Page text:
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I first came to Trondheim to finish my masters in addition to find ice and just climb. Though I only stayed for nine months, my exchange shaped the years to come – and my life in general – more than I’d like to admit.

Five years pass and I finally fulfill my promise to move back. Although I try not to dwell in the past too much, I can’t help but look at who I was then and how I evolved into the person – the climber – I am today.


Gareth and Sofie on the first ascent of Nystuggubekken

With the winter season kicking off promisingly I venture out into Drivdalen again. At first it seems as though not much has changed. Same climbs, same partners, same stops at the same gas stations for the same “boller” for breakfast. But something’s different.


Toralf, Sofie and Gareth starting the first pitch of Tøftfossen

Where we often needed a full alpine day out to climb one of the Drivdalen classics I now climb multiple in a single push and still have time for a coffee and kanelsnur at Smak og Behag. Five years of climbing don’t seem to go unnoticed.


Gareth tops out on Nystuggubekken

But rather than just experience gained and maybe, to a certain extend, increased physicality, I do think that visionary ascents and linkups of professional climbers around the world inspire me to try harder and look at things differently. To look at myself – as a climber – differently.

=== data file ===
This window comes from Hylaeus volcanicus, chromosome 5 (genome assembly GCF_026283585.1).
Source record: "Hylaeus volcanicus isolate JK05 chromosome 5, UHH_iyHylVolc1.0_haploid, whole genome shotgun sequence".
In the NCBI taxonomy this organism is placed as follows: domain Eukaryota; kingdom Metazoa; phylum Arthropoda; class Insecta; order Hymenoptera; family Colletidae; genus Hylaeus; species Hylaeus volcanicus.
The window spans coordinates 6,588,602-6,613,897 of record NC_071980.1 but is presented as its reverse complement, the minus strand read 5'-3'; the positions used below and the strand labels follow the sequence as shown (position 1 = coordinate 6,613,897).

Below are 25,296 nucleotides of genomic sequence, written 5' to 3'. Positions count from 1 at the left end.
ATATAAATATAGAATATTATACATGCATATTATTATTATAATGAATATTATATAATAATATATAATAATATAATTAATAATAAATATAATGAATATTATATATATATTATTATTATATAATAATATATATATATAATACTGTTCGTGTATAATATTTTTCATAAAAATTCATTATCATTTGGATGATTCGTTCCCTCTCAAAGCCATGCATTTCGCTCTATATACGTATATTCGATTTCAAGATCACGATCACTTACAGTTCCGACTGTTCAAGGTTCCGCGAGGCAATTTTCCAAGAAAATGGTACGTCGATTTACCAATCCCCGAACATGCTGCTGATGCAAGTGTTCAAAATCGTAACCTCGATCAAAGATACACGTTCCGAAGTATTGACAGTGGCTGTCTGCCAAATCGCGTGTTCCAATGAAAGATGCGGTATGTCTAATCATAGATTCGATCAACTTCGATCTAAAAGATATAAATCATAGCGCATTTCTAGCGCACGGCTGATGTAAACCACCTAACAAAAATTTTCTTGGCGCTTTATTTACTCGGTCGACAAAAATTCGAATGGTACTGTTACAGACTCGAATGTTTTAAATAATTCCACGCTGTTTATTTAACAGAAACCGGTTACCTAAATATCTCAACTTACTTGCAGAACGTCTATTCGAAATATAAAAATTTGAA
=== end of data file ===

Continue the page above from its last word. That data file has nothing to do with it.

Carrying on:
Toralf and Gareth on the last pitch of Tøftfossen

While still on the lookout for a job and a pretty rough start here in general, I find my peace of mind in the mountains. Where I used to go out in search of thrill and adventure, climbing now seems to have a more meditative goal. Out and about, in the snowy hills, hacking deep blue ice, something inside me just clicks and makes a big smile appear on my face.


The author, happy to be touching ice again

Not sure whether this semi-spiritual crap has to make much sense to anybody. I guess all I can say is that winter is here and I’m pretty freakin’ stoked about it! Lines are forming; I’m in shape; my tools are sharp; and damn, we’re gonna climb it all! See you in Oppdal.